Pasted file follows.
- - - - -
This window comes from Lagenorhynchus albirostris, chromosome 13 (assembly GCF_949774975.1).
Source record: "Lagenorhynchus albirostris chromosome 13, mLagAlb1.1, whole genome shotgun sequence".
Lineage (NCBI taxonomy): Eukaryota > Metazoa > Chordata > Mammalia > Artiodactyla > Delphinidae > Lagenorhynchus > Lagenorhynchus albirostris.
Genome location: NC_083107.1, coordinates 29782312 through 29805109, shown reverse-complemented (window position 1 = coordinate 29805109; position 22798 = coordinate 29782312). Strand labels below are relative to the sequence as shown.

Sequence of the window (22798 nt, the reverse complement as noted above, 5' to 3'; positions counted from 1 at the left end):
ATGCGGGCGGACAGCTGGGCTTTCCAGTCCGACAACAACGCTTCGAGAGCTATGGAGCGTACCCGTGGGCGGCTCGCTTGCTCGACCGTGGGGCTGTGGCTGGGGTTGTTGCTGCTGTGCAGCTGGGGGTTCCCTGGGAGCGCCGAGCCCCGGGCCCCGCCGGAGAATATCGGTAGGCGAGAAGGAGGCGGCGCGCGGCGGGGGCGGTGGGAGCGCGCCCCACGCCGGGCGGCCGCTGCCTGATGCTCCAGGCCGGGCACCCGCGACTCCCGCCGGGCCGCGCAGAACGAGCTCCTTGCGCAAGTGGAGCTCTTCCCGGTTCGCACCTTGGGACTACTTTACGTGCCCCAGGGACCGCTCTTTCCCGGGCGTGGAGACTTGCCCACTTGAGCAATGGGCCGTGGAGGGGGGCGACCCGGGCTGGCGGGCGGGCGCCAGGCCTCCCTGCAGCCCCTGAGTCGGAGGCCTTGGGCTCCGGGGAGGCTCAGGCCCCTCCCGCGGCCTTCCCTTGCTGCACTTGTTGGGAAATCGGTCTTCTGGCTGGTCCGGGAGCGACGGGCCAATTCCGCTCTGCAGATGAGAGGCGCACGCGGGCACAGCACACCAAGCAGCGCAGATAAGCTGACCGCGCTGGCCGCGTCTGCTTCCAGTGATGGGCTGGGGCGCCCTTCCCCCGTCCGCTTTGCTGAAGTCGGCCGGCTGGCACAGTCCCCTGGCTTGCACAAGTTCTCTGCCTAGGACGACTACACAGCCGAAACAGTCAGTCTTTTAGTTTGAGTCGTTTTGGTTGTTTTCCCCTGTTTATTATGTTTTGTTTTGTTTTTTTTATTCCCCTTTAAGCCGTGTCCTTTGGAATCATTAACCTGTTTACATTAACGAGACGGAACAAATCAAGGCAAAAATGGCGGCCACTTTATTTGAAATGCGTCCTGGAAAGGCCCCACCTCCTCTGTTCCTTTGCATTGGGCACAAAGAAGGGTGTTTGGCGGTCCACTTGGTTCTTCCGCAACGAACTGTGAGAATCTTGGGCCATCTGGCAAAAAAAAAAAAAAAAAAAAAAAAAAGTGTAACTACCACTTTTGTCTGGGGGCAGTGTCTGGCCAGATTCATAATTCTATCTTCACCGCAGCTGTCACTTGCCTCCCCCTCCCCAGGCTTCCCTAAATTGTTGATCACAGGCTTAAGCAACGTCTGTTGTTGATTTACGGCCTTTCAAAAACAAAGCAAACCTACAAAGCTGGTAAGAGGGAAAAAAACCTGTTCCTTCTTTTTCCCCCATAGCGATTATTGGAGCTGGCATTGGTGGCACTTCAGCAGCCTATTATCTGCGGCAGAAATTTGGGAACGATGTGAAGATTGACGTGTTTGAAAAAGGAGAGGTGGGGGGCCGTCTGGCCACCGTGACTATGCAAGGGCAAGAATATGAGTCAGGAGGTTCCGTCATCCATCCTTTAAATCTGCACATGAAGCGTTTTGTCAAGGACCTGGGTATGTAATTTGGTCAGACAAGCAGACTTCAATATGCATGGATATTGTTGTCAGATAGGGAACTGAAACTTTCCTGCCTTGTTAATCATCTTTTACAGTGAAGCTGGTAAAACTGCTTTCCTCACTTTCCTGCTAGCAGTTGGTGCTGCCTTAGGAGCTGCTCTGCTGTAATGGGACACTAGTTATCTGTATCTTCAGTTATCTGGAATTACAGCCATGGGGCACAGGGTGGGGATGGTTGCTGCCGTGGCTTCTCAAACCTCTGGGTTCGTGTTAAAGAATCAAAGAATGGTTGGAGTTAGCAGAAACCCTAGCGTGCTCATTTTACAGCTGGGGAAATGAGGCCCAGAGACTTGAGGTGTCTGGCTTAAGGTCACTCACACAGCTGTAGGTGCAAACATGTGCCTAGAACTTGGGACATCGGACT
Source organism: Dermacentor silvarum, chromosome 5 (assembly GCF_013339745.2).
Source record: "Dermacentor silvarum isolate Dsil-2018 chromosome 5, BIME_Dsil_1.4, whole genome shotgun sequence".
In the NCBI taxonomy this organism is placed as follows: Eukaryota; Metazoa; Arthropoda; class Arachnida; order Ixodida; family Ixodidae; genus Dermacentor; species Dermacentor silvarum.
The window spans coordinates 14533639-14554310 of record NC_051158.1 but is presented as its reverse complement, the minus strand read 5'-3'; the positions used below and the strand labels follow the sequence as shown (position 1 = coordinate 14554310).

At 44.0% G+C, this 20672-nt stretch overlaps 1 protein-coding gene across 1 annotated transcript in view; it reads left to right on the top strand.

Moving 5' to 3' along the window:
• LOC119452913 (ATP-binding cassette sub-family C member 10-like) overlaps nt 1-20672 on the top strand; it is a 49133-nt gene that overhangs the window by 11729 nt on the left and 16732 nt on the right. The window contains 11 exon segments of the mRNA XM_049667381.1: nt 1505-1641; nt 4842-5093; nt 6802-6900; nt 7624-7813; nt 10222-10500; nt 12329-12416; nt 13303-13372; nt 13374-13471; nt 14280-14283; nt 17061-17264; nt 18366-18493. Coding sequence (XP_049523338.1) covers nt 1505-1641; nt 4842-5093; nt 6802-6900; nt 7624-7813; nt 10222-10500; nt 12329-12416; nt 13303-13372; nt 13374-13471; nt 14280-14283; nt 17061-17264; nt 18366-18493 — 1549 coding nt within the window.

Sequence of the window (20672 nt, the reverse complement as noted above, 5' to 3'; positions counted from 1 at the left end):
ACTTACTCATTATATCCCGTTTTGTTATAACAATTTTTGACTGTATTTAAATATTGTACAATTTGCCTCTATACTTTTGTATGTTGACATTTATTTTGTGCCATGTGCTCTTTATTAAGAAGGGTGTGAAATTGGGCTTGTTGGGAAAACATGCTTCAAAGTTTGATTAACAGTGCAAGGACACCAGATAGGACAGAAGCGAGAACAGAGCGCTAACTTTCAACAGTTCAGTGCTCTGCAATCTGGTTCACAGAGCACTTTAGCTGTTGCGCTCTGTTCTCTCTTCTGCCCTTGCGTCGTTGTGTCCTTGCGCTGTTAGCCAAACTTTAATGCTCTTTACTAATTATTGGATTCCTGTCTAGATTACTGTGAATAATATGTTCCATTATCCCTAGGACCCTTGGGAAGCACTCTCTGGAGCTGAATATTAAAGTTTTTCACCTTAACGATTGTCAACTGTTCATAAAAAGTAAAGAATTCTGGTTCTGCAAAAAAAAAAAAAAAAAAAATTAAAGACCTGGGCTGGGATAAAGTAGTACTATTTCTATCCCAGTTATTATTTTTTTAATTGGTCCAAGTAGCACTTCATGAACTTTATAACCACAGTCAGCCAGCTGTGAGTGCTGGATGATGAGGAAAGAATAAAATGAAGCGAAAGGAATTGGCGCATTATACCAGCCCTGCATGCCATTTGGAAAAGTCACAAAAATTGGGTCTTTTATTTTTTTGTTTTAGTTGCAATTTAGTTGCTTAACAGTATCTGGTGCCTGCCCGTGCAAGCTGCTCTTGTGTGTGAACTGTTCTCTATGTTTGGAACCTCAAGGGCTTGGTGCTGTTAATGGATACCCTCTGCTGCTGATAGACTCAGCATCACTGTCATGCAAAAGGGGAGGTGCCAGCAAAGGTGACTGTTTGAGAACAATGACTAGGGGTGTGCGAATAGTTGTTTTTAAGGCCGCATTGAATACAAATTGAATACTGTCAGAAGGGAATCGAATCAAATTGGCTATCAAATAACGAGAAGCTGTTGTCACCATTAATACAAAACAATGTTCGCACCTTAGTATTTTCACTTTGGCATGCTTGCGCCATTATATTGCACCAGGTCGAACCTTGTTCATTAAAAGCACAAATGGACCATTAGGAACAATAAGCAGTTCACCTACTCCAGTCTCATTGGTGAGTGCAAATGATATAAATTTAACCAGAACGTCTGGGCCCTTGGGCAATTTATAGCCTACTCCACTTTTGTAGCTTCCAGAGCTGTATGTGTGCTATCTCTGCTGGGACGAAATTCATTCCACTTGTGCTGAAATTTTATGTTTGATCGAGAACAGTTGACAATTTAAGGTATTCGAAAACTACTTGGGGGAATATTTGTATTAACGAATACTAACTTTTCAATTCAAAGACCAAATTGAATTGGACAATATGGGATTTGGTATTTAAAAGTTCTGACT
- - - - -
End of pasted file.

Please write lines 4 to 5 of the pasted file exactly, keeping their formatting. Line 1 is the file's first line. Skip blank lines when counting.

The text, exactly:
Genome location: NC_083107.1, coordinates 29782312 through 29805109, shown reverse-complemented (window position 1 = coordinate 29805109; position 22798 = coordinate 29782312). Strand labels below are relative to the sequence as shown.

Sequence of the window (22798 nt, the reverse complement as noted above, 5' to 3'; positions counted from 1 at the left end):